BackgroundPosterior tibial slope (PTS) has been proposed as a potential risk factor for anterior cruciate ligament (ACL) injury; however, studies that have examined this relationship have provided inconclusive and sometimes contradictory results. Further characterization of this relationship may enable the medical community to identify individuals at greater risk for ACL injury and possibly characterize an anatomic target during surgical reconstruction.
PurposeThe primary goal was to investigate the relationship between PTS and ACL injury. The secondary goal was to determine whether there are any patient factors, such as age, race, or sex, that correlate with ACL injury and PTS.
Study designCross-sectional study; Level of evidence, 3.
MethodsMedical records of 221 patients who underwent magnetic resonance imaging (MRI) of the knee between January 2003 and December 2009 were reviewed. Patients were separated into 2 groups: a study group of those subjects who had undergone surgery for ACL injury (n = 107) and a control group of patients diagnosed with patellofemoral syndrome (n = 114). Demographic data were collected, and MRI images from both groups were analyzed using imaging software to obtain medial and lateral tibial slope measurements. Data were then analyzed using analysis of variance (ANOVA) comparison and a multivariable regression model to determine which, if any, patient factors were related to probability of having an ACL injury.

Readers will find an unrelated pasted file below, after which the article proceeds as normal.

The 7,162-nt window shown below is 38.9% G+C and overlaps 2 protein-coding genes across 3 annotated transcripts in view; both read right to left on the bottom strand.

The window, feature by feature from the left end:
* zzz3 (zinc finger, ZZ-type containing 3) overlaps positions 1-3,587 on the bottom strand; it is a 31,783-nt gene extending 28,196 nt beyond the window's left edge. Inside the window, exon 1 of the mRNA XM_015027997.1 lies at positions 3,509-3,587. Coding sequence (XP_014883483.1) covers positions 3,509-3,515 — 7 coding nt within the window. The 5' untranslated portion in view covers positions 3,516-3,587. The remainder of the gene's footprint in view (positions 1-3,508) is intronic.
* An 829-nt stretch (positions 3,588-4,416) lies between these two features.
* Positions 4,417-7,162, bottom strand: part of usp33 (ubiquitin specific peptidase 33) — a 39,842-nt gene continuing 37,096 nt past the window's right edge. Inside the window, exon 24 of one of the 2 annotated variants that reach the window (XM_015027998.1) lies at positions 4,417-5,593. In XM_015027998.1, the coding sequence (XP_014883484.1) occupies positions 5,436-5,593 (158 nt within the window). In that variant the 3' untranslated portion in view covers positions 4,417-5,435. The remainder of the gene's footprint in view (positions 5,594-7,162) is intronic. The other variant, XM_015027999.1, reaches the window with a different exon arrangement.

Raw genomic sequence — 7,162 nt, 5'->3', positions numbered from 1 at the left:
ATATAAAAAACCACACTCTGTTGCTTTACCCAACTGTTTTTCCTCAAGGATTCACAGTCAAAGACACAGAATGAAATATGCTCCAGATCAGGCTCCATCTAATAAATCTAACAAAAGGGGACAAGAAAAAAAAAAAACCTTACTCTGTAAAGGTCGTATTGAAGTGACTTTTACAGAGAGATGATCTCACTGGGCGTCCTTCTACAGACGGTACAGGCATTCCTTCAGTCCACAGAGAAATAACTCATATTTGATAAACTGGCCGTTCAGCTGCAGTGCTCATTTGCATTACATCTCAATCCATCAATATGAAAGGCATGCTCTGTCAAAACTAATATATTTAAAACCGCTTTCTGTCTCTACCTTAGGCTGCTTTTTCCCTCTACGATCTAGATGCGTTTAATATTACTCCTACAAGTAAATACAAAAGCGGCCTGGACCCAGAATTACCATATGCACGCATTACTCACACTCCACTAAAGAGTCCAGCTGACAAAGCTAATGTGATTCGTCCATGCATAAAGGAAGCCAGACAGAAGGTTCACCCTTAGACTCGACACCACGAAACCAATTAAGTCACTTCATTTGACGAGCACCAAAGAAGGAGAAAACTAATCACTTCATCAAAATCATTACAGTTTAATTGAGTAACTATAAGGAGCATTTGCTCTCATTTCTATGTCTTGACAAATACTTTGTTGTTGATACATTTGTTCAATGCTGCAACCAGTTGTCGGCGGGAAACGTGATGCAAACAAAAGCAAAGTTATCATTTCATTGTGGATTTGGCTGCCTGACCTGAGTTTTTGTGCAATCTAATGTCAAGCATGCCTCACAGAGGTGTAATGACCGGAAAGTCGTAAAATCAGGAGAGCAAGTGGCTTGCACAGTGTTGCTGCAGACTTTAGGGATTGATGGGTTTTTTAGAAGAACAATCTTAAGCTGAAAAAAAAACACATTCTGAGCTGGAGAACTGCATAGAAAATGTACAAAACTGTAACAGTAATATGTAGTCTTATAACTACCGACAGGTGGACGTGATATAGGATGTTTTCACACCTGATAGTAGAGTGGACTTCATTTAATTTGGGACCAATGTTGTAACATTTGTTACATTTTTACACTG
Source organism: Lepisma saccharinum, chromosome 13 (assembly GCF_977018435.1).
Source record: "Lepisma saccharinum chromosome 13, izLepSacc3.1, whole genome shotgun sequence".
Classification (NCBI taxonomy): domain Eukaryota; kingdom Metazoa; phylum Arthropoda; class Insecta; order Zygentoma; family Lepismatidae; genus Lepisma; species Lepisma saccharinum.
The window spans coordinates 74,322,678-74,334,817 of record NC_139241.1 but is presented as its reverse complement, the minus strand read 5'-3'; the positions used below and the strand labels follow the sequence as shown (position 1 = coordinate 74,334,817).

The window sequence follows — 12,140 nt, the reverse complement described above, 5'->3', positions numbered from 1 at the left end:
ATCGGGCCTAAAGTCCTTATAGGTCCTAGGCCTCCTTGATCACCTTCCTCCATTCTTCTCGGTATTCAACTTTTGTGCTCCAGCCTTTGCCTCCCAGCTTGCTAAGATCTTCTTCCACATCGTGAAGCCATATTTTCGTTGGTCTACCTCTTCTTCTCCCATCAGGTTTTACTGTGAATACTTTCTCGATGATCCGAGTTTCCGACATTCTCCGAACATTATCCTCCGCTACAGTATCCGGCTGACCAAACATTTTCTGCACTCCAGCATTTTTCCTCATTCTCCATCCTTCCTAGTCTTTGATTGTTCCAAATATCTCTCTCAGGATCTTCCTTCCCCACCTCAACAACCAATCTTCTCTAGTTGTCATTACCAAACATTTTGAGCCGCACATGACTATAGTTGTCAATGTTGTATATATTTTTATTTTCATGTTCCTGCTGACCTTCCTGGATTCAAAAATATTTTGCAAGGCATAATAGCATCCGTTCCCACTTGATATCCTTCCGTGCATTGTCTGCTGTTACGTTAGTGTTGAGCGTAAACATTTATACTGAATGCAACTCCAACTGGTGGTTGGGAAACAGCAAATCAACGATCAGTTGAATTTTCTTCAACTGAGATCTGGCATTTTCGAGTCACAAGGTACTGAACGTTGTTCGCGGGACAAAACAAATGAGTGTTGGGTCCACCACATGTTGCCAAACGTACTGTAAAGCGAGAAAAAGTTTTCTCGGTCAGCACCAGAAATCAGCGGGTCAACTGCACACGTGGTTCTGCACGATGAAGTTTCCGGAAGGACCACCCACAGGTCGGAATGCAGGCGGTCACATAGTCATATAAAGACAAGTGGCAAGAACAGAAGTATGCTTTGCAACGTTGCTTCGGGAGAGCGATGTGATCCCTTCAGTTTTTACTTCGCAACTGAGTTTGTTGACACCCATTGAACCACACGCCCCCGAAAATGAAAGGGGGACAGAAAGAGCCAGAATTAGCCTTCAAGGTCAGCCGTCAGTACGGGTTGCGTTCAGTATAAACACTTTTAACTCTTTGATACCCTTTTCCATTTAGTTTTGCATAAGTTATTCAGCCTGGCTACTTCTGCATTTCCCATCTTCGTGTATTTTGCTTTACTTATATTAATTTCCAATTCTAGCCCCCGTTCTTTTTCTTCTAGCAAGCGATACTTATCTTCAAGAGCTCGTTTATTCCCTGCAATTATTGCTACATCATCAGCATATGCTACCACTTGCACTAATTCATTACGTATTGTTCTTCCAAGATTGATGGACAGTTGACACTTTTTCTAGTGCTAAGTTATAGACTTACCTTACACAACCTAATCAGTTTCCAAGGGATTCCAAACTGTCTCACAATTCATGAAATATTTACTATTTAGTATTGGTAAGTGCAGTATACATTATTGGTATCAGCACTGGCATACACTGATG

ResultsANOVA comparison demonstrated that the study group had significantly greater values for lateral PTS (6° ± 4°; P < .001) and medial PTS (7° ± 4°; P = .002) compared with controls (5° ± 3° and 5° ± 4°, respectively). After stepwise elimination of nonsignificant variables, the final multivariable logistic regression model determined that age (odds ratio [OR], 0.94; P < .001) and lateral PTS (OR, 1.12; P = .002) had statistically significant relationships with ACL injury. Medial PTS, race, and sex were not demonstrated to be significant predictors of ACL injury in this final model.
ConclusionThis study demonstrates a relationship between increased lateral PTS and ACL injury, which corroborates the findings of previously published studies. The findings presented in this article may help identify patients who are at greater risk of ACL injury and could potentially benefit from treatments aimed at modification of PTS.